Keynote Speakers

See our valuable guest speakers below

Mrs Matebele & Dr Ben Gaunt

Topic: Living the Dream with a TEAM

 Ben Gaunt is the Clinical Manager at Zithulele Hospital, a deeply rural district hospital in the Eastern Cape in a part of the country called the Wild Coast. He and his wife Taryn, who is also a doctor, have worked there since 2005 and been part of developing services from what can best be described as “rudimentary,” to the point where the hospital boasts a multi-disciplinary team of 40 clinical staff. In 2013, they were awarded Rudasa’s Rural Doctor of the Year as a couple. Ben trained at the University of Cape Town and did practical training at Ngwelezana Hospital in Empangeni. He has diplomas in obstetrics, anaesthetics and HIV and an MSc in primary health care from the University of London. A particular passion of his is developing high quality health services that are accessible to his rural community. He has four children, serves on the boards of two local NGOs and enjoys bird-watching.

Mrs Matebese is the CEO at Zithulele Hospital. She is a  hard worker, able to advise and motivate a team, and therefore she is a good manager and even a better leader! Mrs Matebese qualified as a nurse and gained further nursing qualifications in psychiatry, community health nursing, and a Degree in Nursing Administration & Nursing Education. She has worked in maternity, supervised clinics at Mdantsane, became the Nontyatyambo manager. Finally at Zithulele she worked firstly as the ARV Coordinator, then Nursing Service Manager, before acting up as CEO until being appointed as CEO in 2014.

Topic: Participation: Is it enough to be present?

 Shakila Dada (PhD) is an Associate Professor at the Centre for Augmentative and Alternative Communication (CAAC) at the University of Pretoria. She is a speech-language pathologist and has many years’ experience in training and implementing Augmentative and Alternative Communication (AAC) in the South African context as well as postgraduate training in AAC implementation.

Her research and publications concern augmentative and alternative communication interventions with a particular focus on the role of graphic symbols in language learning and extending participation of persons with disabilities. Her broader focus lies with ensuring participation of persons who use AAC, and their families when providing interventions.




Professor Stephen James Heinrich Hendricks is Professor in Public Health Policy and Management Practice at School of Health Sciences and Public Health at University of Pretoria where he teaches Diploma,  MPH and serves as Promoter /Supervisor for several  PhD students and also serves as Examiner for Research Student Projects. He is also currently the UP Program Director for the Albertina Sisulu Executive Leadership Program in Health (ASELPH) which has trained 90 Executive Health Leaders in the Health Sector  and it is a collaboration between University of Pretoria, University of Fort Hare and Harvard University (USA) in association with National and Provincial Departments of Health & South Africa Partners ( funded by  USAID, ELMA South Africa Foundation and Atlantic Philanthropies). Starting with a degree in dentistry he has numerous other degrees! Prof Hendricks has also worked as the Chief Director for Human Resources and Labour Relations, Professor of Public Health at MEDUNSA, Deputy Director-General in KZN DOH, Deputy Director- General at the South African Management Development Institute (SAMDI).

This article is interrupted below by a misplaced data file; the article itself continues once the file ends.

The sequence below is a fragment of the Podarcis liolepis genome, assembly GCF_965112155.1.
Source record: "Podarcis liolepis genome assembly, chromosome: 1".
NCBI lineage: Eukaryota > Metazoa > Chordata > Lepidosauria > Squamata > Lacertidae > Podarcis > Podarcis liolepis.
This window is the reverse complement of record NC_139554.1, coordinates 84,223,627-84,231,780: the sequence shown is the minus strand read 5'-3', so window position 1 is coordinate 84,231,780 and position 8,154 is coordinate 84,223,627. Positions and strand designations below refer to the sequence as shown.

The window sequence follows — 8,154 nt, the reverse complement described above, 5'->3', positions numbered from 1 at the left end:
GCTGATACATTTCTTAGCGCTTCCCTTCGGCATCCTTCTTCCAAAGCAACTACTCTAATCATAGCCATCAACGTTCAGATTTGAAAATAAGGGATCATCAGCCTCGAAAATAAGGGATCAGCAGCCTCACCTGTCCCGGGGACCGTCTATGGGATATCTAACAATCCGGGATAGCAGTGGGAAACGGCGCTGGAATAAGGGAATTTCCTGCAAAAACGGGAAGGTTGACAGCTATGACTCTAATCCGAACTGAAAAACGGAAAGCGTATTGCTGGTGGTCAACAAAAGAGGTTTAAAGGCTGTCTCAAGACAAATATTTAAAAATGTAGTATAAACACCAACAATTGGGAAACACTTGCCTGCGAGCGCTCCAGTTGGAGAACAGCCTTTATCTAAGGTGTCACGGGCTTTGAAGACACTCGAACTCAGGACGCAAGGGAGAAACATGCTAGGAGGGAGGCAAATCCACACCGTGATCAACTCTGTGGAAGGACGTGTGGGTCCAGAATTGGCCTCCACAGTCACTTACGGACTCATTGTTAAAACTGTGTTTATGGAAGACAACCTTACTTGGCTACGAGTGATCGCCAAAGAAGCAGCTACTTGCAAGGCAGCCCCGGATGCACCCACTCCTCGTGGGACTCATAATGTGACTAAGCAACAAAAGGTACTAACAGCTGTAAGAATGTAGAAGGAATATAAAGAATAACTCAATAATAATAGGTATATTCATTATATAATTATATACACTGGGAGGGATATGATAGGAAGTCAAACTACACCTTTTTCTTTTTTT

Topic: Untreated violence: overcoming the gap in care for survivors of sexual violence in resource-constrained environments

Garret Barnwell is a registered clinical psychologist, former president of Médecins Sans Frontières (MSF) Southern Africa and is the current Deputy Head of Mission for MSF in South Africa and Lesotho.

Garret has worked in several countries with MSF since 2010, including South Africa, Lebanon, Turkey, and Somaliland. He has interests in policy and advocacy, mental health, populations on the move, and responses to sexual violence; and is part of the Rural Mental Health Campaign.




Topic: The Quality conundrum: Rendering rural health care with resource  constraints

Nela Mojanaga is the Chief Director for Health in Dr Kenneth Kaunda District. Her primary focus is providing strategic leadership in integrating fragmented health and social welfare services. She qualified as a social worker and did case work for 12 years, in Botshabelo in the Free State, whilst continuing to study community development, and health management and facility management. During this time Nela was also doing philanthropic work. She served as an executive committee member in the following organizations, Trust for Christian Outreach and Education(TCOE), National Progressive Primary Health Care Network(NPPHCN) and Orange Free State Rural Committee(OFSRUC)

She established the District Health System in Ventersdorp from 1996 – 2001, and was promoted to District Director from April 2001- July 2013.  In addition she sits on various boards and committees and is currently Provincial Chairperson of Black Management Forum in the North West.

Nela has been awarded various awards for her contribution in service delivery: TCOE for dedicated service delivery to communities in 1999, Premiers Awards for Outstanding Performance in Health Care Service Delivery in 1998 and 2003, Centre for Public Service Innovation( CPSI) Silver Awards for Public Private Partnership and Innovation in Improving Service Delivery in 2009. The District, under her leadership, has also received another CPSI Award in 2011 on Integrated Chronic Diseases Management (ICDM). This model is being piloted in Mpumalanga and Limpopo to determine whether it can be rolled out throughout the country.

Her biggest, proudest and worthy achievement is mother to Koketso, sister to her siblings and the friend whom everyone seeks when in trouble and needs a sounding board.